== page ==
For budget-conscious teens, retailer Five Below couldn’t be more apropos — a dollar store aimed at them, just as after-school jobs dry up and mom puts her credit cards on lockdown.

This story first appeared in the March 19, 2009 issue of WWD. Subscribe Today.

Unlike many traditional dollar stores, which are deliberately drab, Five Below (all items $5 or less) celebrates whimsy. Music pumps from speakers and painted wheelbarrows playfully “tip” out novelty merchandise. Most of the left side of the store is devoted to style: earrings, sunglasses, beauty supplies, a T-shirt wall and peg racks featuring handbags, scarves, flip-flops, tights and other accessories. There are Guitar Hero posters and pink travel coffee mugs with a makeup mirror built in and not a can of Comet bathroom scrub in sight.

“Historically, dollar stores have not been great shopping experiences, but we’ve seen the whole industry maturing — with better store prototypes, better layouts and enhanced consumables,” said Wedbush Morgan Securities financial analyst Joan Storm, who follows dollar stores and discounters. “Five Below would fit that trend. It looks like they have all fairly new stores, which is an advantage. It’s pretty fascinating that they’re going after teens and probably a good thing. Even with recent weak performance, the stocks of teen retailers have held up better through the beginning of the recession than other retailers.”

One sign of teenage affections at Five Below? is full of so-called “haul” videos of girls detailing what they bought at Five Below or giving makeup tutorials using the chain’s beauty brands. Three-for-$5 nail polish from Funky Fingers, produced by Lawrenceville, N.Y.-based Forsythe Cosmetics, is a big seller.

“My friends and I go there all the time when there’s nothing else to do,” says Kelsea Morley, a 17-year-old high school senior from Melrose, Mass. “We always buy candy or sodas, but I’ve also bought a lot of the nail polish, shirts and some cards and little gifts for friends.”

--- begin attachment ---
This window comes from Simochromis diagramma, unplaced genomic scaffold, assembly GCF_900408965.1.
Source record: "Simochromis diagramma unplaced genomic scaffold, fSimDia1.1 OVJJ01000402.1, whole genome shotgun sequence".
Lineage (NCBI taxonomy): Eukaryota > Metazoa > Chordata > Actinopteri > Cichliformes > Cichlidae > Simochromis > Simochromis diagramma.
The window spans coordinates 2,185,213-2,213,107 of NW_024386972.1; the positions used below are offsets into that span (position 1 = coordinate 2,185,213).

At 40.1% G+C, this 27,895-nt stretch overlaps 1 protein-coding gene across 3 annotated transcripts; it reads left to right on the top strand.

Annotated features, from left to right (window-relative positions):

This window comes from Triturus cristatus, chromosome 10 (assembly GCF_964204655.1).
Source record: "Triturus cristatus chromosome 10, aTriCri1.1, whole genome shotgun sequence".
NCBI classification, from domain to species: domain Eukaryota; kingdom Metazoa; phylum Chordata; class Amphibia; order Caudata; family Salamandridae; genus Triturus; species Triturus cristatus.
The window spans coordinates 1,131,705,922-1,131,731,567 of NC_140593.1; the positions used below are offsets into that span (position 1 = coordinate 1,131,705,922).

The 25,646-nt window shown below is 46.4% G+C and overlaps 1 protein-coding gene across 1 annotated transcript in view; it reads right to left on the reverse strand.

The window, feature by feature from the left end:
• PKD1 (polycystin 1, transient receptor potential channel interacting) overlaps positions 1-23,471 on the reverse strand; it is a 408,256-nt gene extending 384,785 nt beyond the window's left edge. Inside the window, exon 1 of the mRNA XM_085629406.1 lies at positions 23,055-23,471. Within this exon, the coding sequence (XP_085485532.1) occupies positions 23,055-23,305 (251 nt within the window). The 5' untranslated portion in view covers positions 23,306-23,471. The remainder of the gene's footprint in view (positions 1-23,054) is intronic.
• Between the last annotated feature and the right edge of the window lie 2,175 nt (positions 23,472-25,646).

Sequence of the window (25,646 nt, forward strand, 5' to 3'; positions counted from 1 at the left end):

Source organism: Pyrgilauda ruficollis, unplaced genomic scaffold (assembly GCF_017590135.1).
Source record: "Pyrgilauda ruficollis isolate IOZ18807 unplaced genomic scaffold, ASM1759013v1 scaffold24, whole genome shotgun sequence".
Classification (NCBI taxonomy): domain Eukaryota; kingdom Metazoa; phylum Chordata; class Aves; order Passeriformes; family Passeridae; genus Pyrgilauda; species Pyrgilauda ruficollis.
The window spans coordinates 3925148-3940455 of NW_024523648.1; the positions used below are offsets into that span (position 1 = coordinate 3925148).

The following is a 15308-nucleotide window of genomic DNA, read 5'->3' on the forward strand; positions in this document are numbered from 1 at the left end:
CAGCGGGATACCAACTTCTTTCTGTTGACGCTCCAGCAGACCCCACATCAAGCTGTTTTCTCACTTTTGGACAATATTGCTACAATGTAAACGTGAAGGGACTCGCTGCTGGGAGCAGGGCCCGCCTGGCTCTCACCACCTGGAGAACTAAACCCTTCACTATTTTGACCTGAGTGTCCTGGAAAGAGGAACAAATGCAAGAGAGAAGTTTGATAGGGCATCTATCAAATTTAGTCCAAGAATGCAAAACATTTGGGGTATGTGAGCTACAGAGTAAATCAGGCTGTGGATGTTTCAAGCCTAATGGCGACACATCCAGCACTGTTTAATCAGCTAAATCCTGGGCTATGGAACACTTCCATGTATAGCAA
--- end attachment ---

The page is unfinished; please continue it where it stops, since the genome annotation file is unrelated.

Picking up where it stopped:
The Center City, Pa.-based company has grown to 80 stores in seven Eastern states since opening its first unit in Wayne, Pa., in 2002. The plan is to operate 200 stores by 2011. In October, despite stock market mayhem, the privately held company scooped up a $17 million, second-round investment from private equity firm LLR Partners Inc.

“As our customers watch their dollars more carefully, we have found Five Below has become even more meaningful in their lives, and actually have seen a significant uptrend in our business,” said co-founder and chairman David Schlessinger in October in a statement announcing the additional financing had closed.

The company declined to comment for this story. Five Below stores range from 6,500 to 8,500 square feet, according to the company’s Web site, which lists New Jersey and the New York metro area — two places where it does not currently have stores — as expansion markets.

Along with savvy merchandising, the company is undoubtedly riding the dollar-sector’s overall growth. According to TNS Retail Forward ShopperScape, nearly half of all U.S. households shop dollar stores or small-format value retailers on a monthly basis, up from 36 percent of households that reported doing so in 2002.

The Five Below model — focused on quick turns on DVDs, video games, sports equipment, health and beauty and fashion accessories — “appeals to teens on two levels,” said Paige Newman, editor of the Zandl Group Hot Sheet, a syndicated trend report that surveys 3,000 teens. “It feeds their desire for new things and taps into their newfound frugality.”

During a recent store visit, much of the store’s merchandise was $5, including long fashion scarves ticketed at $18 apiece, but selling for $5. In health and beauty, brands included Banana Boat, Vaseline, Dove shampoo, L’Oréal, Dial, Sally Hansen and a number of private labels.

In fact, high school senior Morley — who plans to buy a $5 yoga mat on her next trip — has been watching the store’s $5 T-shirt wall ever since recognizing a Dr. Seuss T-shirt (or one suspiciously similar) she’d paid $15 for at Gadzooks.

“I’m definitely paying more attention,” she said. “They have really cute stuff and I don’t care what the brand is as long as the quality is pretty good.”